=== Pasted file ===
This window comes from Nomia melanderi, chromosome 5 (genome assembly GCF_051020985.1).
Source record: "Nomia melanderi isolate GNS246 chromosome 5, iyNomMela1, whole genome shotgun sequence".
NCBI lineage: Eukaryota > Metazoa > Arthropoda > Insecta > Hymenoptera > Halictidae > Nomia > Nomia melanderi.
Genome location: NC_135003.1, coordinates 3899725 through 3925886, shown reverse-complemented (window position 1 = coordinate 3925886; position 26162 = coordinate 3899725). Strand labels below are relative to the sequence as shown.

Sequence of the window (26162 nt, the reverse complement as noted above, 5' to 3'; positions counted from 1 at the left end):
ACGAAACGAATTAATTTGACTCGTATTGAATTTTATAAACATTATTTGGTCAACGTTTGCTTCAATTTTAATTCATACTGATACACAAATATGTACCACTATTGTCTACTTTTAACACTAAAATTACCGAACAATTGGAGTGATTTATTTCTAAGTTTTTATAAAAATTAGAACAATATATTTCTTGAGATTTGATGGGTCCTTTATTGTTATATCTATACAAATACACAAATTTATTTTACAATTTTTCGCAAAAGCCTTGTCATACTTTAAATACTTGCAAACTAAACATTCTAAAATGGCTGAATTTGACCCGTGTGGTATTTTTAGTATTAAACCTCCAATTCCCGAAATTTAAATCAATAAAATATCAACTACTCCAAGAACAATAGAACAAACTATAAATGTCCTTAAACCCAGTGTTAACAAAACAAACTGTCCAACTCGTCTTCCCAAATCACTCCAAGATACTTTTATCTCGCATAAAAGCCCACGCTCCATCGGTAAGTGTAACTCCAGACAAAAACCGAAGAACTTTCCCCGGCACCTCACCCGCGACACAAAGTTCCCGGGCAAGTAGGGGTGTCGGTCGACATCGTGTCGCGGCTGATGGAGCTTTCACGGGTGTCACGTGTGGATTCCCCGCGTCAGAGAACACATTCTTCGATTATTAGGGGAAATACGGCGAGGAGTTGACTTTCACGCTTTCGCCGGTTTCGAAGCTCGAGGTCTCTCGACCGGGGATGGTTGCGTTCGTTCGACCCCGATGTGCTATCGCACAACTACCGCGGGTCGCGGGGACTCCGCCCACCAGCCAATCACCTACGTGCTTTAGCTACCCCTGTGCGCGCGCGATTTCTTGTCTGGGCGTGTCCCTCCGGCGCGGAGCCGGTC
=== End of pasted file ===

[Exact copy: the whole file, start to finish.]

This window comes from Nomia melanderi, chromosome 5 (genome assembly GCF_051020985.1).
Source record: "Nomia melanderi isolate GNS246 chromosome 5, iyNomMela1, whole genome shotgun sequence".
NCBI lineage: Eukaryota > Metazoa > Arthropoda > Insecta > Hymenoptera > Halictidae > Nomia > Nomia melanderi.
Genome location: NC_135003.1, coordinates 3899725 through 3925886, shown reverse-complemented (window position 1 = coordinate 3925886; position 26162 = coordinate 3899725). Strand labels below are relative to the sequence as shown.

Sequence of the window (26162 nt, the reverse complement as noted above, 5' to 3'; positions counted from 1 at the left end):
ACGAAACGAATTAATTTGACTCGTATTGAATTTTATAAACATTATTTGGTCAACGTTTGCTTCAATTTTAATTCATACTGATACACAAATATGTACCACTATTGTCTACTTTTAACACTAAAATTACCGAACAATTGGAGTGATTTATTTCTAAGTTTTTATAAAAATTAGAACAATATATTTCTTGAGATTTGATGGGTCCTTTATTGTTATATCTATACAAATACACAAATTTATTTTACAATTTTTCGCAAAAGCCTTGTCATACTTTAAATACTTGCAAACTAAACATTCTAAAATGGCTGAATTTGACCCGTGTGGTATTTTTAGTATTAAACCTCCAATTCCCGAAATTTAAATCAATAAAATATCAACTACTCCAAGAACAATAGAACAAACTATAAATGTCCTTAAACCCAGTGTTAACAAAACAAACTGTCCAACTCGTCTTCCCAAATCACTCCAAGATACTTTTATCTCGCATAAAAGCCCACGCTCCATCGGTAAGTGTAACTCCAGACAAAAACCGAAGAACTTTCCCCGGCACCTCACCCGCGACACAAAGTTCCCGGGCAAGTAGGGGTGTCGGTCGACATCGTGTCGCGGCTGATGGAGCTTTCACGGGTGTCACGTGTGGATTCCCCGCGTCAGAGAACACATTCTTCGATTATTAGGGGAAATACGGCGAGGAGTTGACTTTCACGCTTTCGCCGGTTTCGAAGCTCGAGGTCTCTCGACCGGGGATGGTTGCGTTCGTTCGACCCCGATGTGCTATCGCACAACTACCGCGGGTCGCGGGGACTCCGCCCACCAGCCAATCACCTACGTGCTTTAGCTACCCCTGTGCGCGCGCGATTTCTTGTCTGGGCGTGTCCCTCCGGCGCGGAGCCGGTC